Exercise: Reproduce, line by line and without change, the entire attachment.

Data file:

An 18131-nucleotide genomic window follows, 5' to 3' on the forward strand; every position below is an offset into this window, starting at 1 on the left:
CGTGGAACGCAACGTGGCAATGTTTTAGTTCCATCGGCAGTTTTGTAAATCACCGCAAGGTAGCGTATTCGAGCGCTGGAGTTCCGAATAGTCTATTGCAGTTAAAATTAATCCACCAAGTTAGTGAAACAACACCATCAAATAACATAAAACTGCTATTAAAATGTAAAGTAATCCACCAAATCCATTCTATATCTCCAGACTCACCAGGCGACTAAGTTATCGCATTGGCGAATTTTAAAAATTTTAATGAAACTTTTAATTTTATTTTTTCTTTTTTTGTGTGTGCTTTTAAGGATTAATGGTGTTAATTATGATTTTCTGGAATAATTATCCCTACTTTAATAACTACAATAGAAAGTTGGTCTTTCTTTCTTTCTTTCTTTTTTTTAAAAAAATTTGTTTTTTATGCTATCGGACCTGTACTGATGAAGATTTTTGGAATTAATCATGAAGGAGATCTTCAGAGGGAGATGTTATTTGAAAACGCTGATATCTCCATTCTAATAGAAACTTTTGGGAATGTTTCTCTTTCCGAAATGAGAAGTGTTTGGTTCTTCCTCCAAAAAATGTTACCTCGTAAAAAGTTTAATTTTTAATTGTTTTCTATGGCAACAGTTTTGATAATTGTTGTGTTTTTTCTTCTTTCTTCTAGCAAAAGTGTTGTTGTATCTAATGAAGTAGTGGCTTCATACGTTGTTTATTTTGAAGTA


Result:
An 18131-nucleotide genomic window follows, 5' to 3' on the forward strand; every position below is an offset into this window, starting at 1 on the left:
CGTGGAACGCAACGTGGCAATGTTTTAGTTCCATCGGCAGTTTTGTAAATCACCGCAAGGTAGCGTATTCGAGCGCTGGAGTTCCGAATAGTCTATTGCAGTTAAAATTAATCCACCAAGTTAGTGAAACAACACCATCAAATAACATAAAACTGCTATTAAAATGTAAAGTAATCCACCAAATCCATTCTATATCTCCAGACTCACCAGGCGACTAAGTTATCGCATTGGCGAATTTTAAAAATTTTAATGAAACTTTTAATTTTATTTTTTCTTTTTTTGTGTGTGCTTTTAAGGATTAATGGTGTTAATTATGATTTTCTGGAATAATTATCCCTACTTTAATAACTACAATAGAAAGTTGGTCTTTCTTTCTTTCTTTCTTTTTTTTAAAAAAATTTGTTTTTTATGCTATCGGACCTGTACTGATGAAGATTTTTGGAATTAATCATGAAGGAGATCTTCAGAGGGAGATGTTATTTGAAAACGCTGATATCTCCATTCTAATAGAAACTTTTGGGAATGTTTCTCTTTCCGAAATGAGAAGTGTTTGGTTCTTCCTCCAAAAAATGTTACCTCGTAAAAAGTTTAATTTTTAATTGTTTTCTATGGCAACAGTTTTGATAATTGTTGTGTTTTTTCTTCTTTCTTCTAGCAAAAGTGTTGTTGTATCTAATGAAGTAGTGGCTTCATACGTTGTTTATTTTGAAGTA